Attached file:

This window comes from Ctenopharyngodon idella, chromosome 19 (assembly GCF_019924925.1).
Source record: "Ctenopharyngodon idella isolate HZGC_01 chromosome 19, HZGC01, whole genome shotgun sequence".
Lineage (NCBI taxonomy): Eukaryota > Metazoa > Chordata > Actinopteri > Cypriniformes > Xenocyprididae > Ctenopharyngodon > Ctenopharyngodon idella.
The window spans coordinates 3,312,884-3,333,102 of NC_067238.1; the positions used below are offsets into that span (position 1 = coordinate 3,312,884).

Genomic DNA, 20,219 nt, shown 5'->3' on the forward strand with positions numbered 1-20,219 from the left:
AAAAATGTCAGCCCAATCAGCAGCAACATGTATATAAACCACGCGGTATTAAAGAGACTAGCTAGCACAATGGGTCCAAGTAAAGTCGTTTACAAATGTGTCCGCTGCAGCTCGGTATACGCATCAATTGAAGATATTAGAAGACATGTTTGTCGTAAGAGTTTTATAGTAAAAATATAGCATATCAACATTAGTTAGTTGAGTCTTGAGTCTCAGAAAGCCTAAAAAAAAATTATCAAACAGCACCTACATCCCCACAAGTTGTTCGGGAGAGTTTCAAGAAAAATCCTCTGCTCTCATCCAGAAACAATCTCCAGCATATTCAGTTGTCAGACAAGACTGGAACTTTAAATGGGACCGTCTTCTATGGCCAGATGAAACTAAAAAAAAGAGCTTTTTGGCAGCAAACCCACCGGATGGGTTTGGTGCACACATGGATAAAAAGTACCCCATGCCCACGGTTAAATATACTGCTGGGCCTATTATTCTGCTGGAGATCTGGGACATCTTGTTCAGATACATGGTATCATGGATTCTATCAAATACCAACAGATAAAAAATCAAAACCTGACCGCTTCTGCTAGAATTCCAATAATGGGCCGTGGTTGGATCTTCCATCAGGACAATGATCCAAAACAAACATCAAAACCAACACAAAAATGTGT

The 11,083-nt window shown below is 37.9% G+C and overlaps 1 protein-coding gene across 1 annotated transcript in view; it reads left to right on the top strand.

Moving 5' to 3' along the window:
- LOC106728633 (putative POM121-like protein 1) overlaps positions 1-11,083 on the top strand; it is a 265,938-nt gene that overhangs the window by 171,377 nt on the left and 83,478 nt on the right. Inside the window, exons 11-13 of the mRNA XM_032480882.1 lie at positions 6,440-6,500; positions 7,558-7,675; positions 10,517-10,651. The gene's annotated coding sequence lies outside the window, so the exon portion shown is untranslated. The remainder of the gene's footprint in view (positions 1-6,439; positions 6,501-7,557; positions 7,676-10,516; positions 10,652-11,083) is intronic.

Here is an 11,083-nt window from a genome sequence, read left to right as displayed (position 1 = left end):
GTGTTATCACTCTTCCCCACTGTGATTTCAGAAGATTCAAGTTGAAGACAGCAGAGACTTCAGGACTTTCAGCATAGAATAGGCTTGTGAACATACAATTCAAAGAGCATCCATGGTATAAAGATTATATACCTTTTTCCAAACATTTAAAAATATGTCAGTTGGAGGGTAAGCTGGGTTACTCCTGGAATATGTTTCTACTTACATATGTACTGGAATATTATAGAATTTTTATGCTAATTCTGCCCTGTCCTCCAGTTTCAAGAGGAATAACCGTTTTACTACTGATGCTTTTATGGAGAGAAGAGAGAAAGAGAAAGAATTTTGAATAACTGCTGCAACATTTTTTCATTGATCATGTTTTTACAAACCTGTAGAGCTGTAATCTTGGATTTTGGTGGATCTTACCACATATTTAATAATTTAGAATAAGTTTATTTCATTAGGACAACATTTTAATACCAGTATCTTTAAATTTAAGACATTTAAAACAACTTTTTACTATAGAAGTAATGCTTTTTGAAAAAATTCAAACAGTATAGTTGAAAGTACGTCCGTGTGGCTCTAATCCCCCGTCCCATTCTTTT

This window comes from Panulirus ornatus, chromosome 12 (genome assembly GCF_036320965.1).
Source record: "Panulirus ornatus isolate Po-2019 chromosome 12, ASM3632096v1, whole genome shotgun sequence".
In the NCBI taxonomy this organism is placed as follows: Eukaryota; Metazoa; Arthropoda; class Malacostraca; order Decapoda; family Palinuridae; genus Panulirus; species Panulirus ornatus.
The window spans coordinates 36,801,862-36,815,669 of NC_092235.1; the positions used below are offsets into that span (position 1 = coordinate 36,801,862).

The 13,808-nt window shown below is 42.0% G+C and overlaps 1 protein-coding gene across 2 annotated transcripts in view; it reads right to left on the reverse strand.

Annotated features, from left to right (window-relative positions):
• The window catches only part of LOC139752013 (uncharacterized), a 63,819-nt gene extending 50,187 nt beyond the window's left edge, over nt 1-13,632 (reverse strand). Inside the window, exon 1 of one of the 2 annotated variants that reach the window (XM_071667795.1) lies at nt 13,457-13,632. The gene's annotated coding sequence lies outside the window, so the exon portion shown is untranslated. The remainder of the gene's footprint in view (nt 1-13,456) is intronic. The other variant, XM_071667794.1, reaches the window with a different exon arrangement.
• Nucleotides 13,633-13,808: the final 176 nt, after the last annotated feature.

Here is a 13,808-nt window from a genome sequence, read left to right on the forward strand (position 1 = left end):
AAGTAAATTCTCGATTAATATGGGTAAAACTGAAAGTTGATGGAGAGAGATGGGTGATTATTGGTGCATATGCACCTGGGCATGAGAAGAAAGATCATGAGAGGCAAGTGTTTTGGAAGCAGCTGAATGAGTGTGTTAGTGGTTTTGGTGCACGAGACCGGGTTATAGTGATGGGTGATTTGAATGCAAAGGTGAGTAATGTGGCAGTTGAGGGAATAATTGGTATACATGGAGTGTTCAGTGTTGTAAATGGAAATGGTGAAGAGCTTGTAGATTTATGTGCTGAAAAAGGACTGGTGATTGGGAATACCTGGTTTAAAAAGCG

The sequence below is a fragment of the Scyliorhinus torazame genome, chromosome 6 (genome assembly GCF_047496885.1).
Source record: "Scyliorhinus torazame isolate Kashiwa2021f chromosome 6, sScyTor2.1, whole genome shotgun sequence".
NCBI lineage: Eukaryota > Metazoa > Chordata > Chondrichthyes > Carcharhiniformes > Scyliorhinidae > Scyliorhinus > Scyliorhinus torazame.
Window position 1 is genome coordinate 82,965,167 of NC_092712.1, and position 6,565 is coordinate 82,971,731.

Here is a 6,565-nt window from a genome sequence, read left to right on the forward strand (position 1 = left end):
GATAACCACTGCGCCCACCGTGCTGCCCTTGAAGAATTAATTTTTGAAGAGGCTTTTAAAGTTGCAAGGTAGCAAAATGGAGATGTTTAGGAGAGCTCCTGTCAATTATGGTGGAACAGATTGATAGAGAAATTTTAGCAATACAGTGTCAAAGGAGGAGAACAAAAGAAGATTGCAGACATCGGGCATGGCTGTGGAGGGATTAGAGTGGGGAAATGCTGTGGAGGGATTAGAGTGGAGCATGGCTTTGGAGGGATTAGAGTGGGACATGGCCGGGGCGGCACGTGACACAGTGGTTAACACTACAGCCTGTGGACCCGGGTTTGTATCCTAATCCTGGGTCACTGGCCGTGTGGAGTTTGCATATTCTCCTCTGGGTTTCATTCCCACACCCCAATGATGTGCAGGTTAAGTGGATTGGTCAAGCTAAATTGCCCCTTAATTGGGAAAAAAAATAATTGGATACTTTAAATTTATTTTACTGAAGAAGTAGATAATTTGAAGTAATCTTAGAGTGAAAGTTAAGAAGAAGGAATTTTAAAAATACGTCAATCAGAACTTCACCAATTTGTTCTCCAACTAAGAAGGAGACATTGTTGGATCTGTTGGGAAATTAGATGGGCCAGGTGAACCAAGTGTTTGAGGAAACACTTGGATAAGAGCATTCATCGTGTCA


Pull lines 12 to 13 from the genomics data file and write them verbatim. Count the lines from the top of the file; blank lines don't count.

This window comes from Panulirus ornatus, chromosome 12 (genome assembly GCF_036320965.1).
Source record: "Panulirus ornatus isolate Po-2019 chromosome 12, ASM3632096v1, whole genome shotgun sequence".